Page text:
August 16, 2023

By Ahmed Saeed


Turmoil engulfed Jaranwala tehsil of Faisalabad district on the morning of August 16 as a mob attacked and vandalised a Christian locality.

The ensuing violence left a trail of destruction, including the ransacking of multiple houses and at least four churches. The attacks were sparked by accusations of blasphemy allegedly committed by a 24-year-old Christian man.

The violence started in a Christian neighbourhood near Nishat Cinema, which housed over 150 Christian families, before spreading to the entire city.

“Hundreds of Christians including women and children had to flee their homes to save their lives from a enraged mob armed with sticks and weapons,” an area resident told on the condition of anonymity.

Announcements were made from nearby mosques, inciting Muslim residents come out of their homes and seek revenge for the alleged blasphemy.

“These mosque announcements were the real catalyst. The mobs swelled in numbers on those calls,”

another local Christian man told

The Christian community denies these allegations contending that the accused youth had been embroiled in unrelated personal conflicts with a few Muslim men in the vicinity.

The situation rapidly spiralled into chaos as accusations of blasphemy gained traction and the mob turned dangerously hostile, with attacks launched against public and office buildings, including the Assistant Commissioner’s office. Rioters even managed to block the Lahore-Multan motorway, disrupting traffic.

In response to the escalating unrest, the Punjab government transferred AC Jaranwala Shaukat Masih, a Christian, leaving the city in an administrative lurch amid the ongoing law and order crisis.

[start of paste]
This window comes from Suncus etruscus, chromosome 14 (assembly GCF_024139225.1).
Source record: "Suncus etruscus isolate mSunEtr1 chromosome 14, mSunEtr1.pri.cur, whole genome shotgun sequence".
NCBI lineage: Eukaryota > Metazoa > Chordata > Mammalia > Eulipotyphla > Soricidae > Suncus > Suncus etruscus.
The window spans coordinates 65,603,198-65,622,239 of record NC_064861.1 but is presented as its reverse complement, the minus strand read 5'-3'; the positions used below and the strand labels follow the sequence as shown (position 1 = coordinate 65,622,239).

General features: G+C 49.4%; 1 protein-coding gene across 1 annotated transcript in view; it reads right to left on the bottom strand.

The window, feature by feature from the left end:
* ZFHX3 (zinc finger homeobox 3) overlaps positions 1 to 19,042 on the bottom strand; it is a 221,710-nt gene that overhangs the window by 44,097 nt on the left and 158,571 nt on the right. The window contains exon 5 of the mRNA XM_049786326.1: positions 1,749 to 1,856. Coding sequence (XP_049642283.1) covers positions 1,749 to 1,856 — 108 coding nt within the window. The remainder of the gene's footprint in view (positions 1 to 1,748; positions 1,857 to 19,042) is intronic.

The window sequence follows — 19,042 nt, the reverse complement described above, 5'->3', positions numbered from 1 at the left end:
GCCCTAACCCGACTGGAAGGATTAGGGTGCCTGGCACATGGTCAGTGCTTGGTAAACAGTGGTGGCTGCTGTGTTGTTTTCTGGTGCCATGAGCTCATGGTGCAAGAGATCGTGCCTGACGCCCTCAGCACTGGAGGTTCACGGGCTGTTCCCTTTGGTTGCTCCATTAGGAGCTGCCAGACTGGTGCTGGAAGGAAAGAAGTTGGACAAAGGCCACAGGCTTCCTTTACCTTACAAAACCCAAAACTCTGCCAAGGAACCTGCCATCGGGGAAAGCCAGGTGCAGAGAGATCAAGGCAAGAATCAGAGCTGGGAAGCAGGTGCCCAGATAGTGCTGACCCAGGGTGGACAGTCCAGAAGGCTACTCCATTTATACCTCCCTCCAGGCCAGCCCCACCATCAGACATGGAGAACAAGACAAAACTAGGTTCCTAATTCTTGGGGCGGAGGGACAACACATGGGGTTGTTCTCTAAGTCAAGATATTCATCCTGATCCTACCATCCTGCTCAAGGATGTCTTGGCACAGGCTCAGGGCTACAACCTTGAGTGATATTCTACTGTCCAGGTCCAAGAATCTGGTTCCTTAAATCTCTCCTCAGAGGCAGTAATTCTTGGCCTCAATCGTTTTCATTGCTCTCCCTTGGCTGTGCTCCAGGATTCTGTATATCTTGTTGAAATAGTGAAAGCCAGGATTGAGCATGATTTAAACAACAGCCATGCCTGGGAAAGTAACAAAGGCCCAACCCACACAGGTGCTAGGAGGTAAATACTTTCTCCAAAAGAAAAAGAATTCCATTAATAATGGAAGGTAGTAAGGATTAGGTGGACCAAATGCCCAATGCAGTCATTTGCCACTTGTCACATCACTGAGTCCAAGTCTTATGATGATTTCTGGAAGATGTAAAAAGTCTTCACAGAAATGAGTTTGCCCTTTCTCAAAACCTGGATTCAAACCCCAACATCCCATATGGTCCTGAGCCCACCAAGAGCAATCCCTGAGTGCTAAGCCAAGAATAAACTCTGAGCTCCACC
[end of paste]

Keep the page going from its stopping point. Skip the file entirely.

As emotions flared, senior police officials intervened, attempting to placate the mob with assurances that an FIR had already been lodged under blasphemy charges against the accused man. However, the situation escalated further when the mob demanded capital punishment, to which the police reasoned that only the courts are authorised to hand down punishment, provoking chants of “We will kill him” from the enraged crowd.

Community leaders are calling for calm and the restoration of normalcy, underlining the importance of meticulous and impartial investigations.

Bishop Azad Marshall, President Bishop of the Church of Pakistan, conveyed deep distress over the incident.

“We cry out for justice and action from law enforcement and those who dispense justice and the safety of all citizens to intervene immediately and assure us that our lives are valuable in our homeland,”

he tweeted.

The incident once again brings to the forefront the contentious issue of mob violence following accusations of blasphemy. In many cases, the accused individuals were found to be mentally challenged or falsely implicated.

According to a member of the medical board at the Punjab Institute of Mental Health (PIMH) in a statement to Amnesty International, it was found that a majority of [blasphemy accused] referred to us are mentally ill. Many suffer from schizophrenia or bipolar disorder.

This incident rekindles memories of past blasphemy-related violence, such as the February 2022 Khanewal incident in which a mob killed a 38-year-old man who had been a diagnosed schizophrenic.

In 2009, Gojra City witnessed deadly violence in due to alleged blasphemy accusations. The violence claimed seven lives, including four women and a child, who were burned alive by the mob.


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